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allergy bag

Amelia was only a year old when her father and I discovered she had food allergies. At that point, it was entirely our responsibility to make sure we always had her epinephrine on hand and that she didn’t grab a friend’s cookie when our backs were turned. She got older and things got easier… in some ways. Amelia clearly knows what she’s allergic to, won’t take treats at parties, and understands the importance of reading labels and not sharing food. But she’s also becoming increasingly embarrassed by her food allergies—they make her feel different, and for school-aged children, different can be tough. She particularly hates bringing her EpiPen with her, insisting, “I won’t need it.”

Turns out Amelia isn’t the only one who hates standing out. Dana Lustbader launched Epi-Essentials, a line of leather handbags and accessory cases specifically for food allergic customers after her daughter hit third grade and told her mother, “I don’t want to be the food allergy kid.” The standard medical bag she toted her EpiPen in all day long felt like a giant “scarlet letter,” her mother says.

The bag ($118) and accessory case ($68) are cute and come in fun colors, and have special compartments that hold two EpiPens, antihistamines and other medications, and a small medical information card. Granted, these are not H&M-style prices, but if it makes a tween or teen with a health condition feel better about taking her lifesaving medication with her wherever she goes, it’s totally worth it.

Andrea Pyros writes often about parenting for publications including Mint, LearnVest and Sesame Street Family. She lives in New York’s Hudson Valley and is the mother to two children, one of whom has food allergies and the other of whom refuses to eat eggs even though he can.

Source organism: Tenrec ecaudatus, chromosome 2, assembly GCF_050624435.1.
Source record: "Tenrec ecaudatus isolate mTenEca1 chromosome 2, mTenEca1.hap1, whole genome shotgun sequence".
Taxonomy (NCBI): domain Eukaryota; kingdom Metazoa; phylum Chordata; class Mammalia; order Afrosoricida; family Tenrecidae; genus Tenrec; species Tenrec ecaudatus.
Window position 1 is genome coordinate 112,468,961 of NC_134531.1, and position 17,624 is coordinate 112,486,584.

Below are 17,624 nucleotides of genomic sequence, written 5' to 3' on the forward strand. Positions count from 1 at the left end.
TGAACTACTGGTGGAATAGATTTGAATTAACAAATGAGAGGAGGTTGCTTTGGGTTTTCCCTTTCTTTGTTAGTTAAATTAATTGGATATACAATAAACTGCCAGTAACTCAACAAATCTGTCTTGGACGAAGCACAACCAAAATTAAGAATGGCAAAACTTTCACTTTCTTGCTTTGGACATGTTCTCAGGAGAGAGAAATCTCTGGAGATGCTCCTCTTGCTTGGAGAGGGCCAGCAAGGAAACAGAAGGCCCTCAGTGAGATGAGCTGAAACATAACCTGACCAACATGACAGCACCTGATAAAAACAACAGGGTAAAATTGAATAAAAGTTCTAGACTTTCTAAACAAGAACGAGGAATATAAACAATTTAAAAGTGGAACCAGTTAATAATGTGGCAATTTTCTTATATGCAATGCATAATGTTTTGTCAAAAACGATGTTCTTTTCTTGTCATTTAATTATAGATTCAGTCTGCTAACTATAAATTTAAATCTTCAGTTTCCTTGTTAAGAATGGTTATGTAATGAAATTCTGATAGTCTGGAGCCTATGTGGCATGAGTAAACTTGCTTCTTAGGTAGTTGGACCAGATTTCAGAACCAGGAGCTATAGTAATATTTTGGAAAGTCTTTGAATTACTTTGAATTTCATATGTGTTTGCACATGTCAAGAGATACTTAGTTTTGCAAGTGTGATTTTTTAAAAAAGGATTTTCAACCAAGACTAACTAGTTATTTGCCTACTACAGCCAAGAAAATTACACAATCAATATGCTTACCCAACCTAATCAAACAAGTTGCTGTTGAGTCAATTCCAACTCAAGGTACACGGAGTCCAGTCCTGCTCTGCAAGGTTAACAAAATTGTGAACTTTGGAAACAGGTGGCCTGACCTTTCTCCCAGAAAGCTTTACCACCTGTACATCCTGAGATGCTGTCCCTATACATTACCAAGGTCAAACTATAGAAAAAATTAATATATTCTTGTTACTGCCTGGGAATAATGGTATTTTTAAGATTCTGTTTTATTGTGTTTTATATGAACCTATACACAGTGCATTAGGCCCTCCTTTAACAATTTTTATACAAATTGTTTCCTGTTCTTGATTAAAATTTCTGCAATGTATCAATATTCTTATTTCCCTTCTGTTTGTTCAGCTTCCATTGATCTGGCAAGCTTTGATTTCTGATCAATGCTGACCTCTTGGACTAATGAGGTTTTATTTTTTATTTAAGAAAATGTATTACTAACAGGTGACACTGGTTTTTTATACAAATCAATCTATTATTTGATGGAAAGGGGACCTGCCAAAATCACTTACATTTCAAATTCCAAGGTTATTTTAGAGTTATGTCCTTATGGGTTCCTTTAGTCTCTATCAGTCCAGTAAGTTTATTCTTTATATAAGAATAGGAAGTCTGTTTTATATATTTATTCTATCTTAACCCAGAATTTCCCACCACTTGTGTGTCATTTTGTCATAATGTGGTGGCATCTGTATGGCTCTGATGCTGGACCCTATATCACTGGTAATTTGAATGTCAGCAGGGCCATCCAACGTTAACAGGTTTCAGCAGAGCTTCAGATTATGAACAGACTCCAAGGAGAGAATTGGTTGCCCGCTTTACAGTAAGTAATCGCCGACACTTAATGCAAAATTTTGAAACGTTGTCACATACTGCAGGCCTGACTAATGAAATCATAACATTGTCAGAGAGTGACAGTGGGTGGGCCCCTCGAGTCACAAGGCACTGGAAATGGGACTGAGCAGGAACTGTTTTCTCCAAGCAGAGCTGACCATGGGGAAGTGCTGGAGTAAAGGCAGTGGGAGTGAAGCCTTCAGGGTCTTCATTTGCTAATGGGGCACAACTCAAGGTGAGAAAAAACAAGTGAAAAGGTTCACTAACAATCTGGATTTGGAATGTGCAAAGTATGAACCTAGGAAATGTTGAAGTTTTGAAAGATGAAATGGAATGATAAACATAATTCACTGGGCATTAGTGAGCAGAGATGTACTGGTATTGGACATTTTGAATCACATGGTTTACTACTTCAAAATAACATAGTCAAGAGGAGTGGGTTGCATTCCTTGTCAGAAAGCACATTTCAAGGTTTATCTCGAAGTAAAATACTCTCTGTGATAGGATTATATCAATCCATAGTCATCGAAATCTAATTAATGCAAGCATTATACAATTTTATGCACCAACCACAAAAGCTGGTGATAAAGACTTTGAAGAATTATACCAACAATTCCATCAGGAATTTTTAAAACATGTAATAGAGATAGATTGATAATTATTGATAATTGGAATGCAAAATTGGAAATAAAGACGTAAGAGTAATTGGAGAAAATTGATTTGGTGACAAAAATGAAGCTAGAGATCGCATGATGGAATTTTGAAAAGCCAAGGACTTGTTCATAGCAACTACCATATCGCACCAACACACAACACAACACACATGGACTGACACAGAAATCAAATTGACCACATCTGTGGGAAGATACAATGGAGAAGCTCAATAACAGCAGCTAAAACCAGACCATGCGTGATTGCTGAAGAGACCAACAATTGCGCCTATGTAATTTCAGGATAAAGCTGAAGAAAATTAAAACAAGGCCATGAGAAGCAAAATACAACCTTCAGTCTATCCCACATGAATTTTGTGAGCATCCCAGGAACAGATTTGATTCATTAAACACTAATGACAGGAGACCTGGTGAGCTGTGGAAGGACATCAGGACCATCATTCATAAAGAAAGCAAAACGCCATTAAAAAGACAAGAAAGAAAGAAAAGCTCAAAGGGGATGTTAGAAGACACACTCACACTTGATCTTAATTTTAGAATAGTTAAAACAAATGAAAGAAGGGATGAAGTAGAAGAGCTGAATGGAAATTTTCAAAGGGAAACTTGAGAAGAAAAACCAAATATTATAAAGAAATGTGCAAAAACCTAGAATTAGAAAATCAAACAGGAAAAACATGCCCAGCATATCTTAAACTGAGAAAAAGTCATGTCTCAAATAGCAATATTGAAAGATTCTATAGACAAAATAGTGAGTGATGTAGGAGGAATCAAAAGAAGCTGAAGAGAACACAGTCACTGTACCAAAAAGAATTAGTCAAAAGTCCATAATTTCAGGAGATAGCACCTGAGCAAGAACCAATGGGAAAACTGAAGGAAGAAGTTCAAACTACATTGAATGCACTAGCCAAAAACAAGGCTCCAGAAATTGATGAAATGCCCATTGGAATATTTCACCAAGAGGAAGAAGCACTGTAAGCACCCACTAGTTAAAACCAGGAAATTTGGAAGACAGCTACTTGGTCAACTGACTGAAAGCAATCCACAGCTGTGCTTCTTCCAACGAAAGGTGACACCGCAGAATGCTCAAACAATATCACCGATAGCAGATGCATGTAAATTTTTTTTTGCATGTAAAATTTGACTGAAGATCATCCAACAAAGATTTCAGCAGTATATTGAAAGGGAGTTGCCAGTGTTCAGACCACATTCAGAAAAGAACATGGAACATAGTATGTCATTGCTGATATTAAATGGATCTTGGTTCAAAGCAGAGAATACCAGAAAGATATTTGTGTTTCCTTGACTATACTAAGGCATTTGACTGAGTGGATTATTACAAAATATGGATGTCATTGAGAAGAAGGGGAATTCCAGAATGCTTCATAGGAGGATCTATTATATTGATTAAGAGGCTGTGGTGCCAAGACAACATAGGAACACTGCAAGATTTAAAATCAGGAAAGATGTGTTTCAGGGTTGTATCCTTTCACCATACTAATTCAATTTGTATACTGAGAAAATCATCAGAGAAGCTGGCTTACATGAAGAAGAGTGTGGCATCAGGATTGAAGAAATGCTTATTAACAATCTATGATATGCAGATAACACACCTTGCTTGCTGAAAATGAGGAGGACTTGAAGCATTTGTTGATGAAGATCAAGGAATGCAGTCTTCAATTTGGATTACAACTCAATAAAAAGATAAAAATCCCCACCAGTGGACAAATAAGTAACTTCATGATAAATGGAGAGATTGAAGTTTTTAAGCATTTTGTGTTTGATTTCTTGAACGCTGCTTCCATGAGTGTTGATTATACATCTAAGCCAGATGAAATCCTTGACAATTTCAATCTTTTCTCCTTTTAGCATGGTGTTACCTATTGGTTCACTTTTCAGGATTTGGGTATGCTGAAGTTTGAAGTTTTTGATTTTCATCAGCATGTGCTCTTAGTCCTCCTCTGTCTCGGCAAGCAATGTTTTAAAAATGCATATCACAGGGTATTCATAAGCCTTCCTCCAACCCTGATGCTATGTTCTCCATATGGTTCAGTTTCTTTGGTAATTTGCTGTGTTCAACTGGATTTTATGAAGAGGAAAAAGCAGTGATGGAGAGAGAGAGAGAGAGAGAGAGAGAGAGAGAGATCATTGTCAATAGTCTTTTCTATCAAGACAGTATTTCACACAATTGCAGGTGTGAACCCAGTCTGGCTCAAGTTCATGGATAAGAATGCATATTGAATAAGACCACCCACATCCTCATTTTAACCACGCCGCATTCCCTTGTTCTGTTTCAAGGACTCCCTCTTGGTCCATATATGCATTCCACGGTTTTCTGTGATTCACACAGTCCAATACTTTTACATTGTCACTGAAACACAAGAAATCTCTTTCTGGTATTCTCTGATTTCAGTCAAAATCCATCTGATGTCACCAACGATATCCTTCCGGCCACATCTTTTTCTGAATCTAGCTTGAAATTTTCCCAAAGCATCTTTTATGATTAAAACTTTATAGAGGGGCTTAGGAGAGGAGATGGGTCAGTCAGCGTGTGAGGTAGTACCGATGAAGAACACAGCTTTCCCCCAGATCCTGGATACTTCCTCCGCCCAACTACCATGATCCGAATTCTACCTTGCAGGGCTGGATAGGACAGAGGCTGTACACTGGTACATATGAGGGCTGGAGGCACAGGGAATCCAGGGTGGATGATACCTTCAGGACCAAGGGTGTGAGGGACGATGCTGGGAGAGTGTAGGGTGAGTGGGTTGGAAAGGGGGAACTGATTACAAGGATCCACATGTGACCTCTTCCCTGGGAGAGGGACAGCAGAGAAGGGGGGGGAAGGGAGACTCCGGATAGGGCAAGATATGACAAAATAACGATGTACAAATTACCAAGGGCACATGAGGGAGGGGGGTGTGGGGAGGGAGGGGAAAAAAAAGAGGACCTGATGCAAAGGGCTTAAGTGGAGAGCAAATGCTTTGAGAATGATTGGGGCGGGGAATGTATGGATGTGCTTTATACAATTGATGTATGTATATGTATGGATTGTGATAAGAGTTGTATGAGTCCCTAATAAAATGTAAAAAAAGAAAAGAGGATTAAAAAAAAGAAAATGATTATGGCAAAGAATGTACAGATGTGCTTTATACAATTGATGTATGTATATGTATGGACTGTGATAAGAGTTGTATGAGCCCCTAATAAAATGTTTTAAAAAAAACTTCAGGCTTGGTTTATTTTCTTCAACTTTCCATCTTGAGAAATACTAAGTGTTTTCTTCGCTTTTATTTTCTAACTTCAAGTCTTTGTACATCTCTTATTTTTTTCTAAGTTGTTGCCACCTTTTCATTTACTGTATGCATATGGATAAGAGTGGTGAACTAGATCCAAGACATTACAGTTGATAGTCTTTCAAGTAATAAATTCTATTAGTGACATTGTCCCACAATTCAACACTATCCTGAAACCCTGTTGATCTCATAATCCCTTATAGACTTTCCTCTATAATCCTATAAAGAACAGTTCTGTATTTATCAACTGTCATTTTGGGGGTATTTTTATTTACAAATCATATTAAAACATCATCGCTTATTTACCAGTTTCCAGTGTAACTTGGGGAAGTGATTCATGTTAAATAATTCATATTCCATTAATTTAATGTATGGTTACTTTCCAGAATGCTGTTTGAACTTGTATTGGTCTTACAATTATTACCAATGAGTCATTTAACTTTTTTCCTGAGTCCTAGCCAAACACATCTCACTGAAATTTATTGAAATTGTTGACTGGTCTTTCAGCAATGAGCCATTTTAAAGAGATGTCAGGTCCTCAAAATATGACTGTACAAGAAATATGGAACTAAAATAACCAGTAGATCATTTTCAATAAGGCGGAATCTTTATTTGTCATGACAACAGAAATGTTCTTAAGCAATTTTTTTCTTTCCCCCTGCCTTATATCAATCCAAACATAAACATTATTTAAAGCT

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Comments (6)

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  1. Posted by: Mary Ann

    Thanks for this post. My four-year-old daughter has several food allergies and so far has been dealing pretty well with the issues related to them, but I’ve been wondering when she’s going to tell me that she just doesn’t want to deal with them any more.

    We carry our epi pens, benadryl, etc., in a clearly marked medical bag, which I always hope will make it easier for someone to find the supplies if/when they’re needed and either me or my husband is not around. (Although, that almost never happens.)

    But I’m glad to see that there are products out there to encourage her to carry her meds when she’s older and more conscious of standing out from the crowd.

  2. Posted by: Andrea

    For us, it was when our kid was in first grade that it started to bug her. According to Dana, she said her daughter started feeling very self-conscious in third. That said, some kids probably never consider it a big deal or mind, so maybe yours will be one of them!

  3. Posted by: Erikka

    My son has severe food allergies. Do you know of any cool carriers for boys?

  4. Posted by: Andrea

    I’m going to ask around — since I only have a girl with allergies, I don’t always check out the boy gear. I do love these leg carriers for kids when they’re older (and sporty!):

    http://www.omaxcare.com/

    Let me find out more and report back.

    Andrea

  5. Posted by: Andrea

    Erikka, still looking! Also, two ideas:

    1. Would your son want to wear an EpiPen belt?
    http://www.onespotallergy.com/The-Best-EpiPen-Belt-p/osa0025.htm

    2. I met a totally with-it teen boy with allergies and he mentioned he always wears cargo pants or shorts and just carries his EpiPen in there.

    Stay tuned….

  6. Posted by: Erikka

    thank you! those are great ideas.

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